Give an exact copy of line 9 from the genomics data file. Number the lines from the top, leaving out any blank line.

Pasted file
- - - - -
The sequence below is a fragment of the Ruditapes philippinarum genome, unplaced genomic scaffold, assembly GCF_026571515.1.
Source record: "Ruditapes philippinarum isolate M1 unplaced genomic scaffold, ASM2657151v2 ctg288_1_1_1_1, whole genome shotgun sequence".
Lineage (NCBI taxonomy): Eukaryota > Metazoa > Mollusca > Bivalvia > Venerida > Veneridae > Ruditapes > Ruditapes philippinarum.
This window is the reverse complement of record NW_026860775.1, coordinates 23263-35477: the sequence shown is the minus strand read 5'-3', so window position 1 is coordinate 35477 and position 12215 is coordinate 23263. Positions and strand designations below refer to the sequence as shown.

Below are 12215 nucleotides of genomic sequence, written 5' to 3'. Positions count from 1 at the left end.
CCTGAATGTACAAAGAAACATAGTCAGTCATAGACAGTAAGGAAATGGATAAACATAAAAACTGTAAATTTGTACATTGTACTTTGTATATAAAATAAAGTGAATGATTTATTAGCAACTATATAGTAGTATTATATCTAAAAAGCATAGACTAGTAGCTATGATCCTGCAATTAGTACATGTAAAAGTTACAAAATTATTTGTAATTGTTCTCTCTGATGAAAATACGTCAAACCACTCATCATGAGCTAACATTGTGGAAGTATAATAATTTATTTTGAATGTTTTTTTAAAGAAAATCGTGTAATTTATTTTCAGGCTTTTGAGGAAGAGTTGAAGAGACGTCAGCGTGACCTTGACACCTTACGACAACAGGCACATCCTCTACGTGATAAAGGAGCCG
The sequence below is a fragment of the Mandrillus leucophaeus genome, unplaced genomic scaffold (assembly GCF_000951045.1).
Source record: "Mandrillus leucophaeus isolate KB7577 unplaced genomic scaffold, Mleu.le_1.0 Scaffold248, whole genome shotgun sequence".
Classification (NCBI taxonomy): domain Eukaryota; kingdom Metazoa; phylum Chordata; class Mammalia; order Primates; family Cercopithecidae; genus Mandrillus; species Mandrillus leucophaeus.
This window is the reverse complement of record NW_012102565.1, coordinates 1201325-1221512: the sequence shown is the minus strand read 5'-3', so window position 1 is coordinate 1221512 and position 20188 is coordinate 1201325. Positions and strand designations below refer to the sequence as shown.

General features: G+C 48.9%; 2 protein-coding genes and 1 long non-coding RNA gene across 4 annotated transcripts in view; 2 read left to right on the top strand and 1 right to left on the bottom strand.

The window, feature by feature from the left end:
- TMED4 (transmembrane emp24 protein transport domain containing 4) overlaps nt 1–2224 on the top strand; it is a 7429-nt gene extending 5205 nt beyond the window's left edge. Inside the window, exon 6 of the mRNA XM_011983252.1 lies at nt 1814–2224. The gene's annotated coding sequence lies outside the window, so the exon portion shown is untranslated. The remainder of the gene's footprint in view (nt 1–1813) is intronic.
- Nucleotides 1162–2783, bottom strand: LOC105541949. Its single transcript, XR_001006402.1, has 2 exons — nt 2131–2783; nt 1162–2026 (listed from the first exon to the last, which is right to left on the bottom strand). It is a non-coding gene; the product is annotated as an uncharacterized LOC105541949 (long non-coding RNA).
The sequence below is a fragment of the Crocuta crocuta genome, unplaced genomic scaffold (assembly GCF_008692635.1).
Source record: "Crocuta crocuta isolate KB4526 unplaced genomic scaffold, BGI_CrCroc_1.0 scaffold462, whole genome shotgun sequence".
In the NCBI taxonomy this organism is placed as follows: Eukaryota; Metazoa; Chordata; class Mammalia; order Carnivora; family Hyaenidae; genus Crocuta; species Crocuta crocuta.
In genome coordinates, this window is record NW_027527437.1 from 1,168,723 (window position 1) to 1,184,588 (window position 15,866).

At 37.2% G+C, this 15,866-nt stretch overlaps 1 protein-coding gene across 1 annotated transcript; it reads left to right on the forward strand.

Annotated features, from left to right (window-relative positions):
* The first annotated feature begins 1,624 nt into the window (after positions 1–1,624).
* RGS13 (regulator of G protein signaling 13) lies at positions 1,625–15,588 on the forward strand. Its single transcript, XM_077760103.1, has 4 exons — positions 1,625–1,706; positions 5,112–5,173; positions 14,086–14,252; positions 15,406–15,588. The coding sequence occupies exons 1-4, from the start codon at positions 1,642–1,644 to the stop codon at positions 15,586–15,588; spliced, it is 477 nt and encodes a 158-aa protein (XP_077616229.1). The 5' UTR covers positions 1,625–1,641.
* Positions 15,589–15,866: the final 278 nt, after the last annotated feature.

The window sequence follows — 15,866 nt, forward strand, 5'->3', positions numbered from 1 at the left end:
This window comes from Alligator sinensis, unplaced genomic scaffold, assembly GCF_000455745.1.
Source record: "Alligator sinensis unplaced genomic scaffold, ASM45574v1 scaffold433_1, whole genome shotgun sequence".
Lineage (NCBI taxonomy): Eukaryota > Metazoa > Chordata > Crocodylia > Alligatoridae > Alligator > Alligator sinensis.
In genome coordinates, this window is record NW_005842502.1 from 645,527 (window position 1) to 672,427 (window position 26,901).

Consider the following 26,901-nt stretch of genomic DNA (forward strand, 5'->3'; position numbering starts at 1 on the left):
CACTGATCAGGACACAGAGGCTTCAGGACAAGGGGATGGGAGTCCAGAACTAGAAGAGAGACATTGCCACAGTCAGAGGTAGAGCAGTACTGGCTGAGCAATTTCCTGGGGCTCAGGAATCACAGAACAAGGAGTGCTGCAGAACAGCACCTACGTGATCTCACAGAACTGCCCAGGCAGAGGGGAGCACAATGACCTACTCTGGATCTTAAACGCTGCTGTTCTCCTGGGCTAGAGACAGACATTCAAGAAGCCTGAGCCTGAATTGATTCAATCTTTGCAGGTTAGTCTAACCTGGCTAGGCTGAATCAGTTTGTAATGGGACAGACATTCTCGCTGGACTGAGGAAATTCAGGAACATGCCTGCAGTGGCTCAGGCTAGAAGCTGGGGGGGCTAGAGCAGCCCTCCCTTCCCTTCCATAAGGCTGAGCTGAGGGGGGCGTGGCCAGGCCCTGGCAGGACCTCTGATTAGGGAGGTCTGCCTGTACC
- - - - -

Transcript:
Classification (NCBI taxonomy): domain Eukaryota; kingdom Metazoa; phylum Chordata; class Mammalia; order Primates; family Cercopithecidae; genus Mandrillus; species Mandrillus leucophaeus.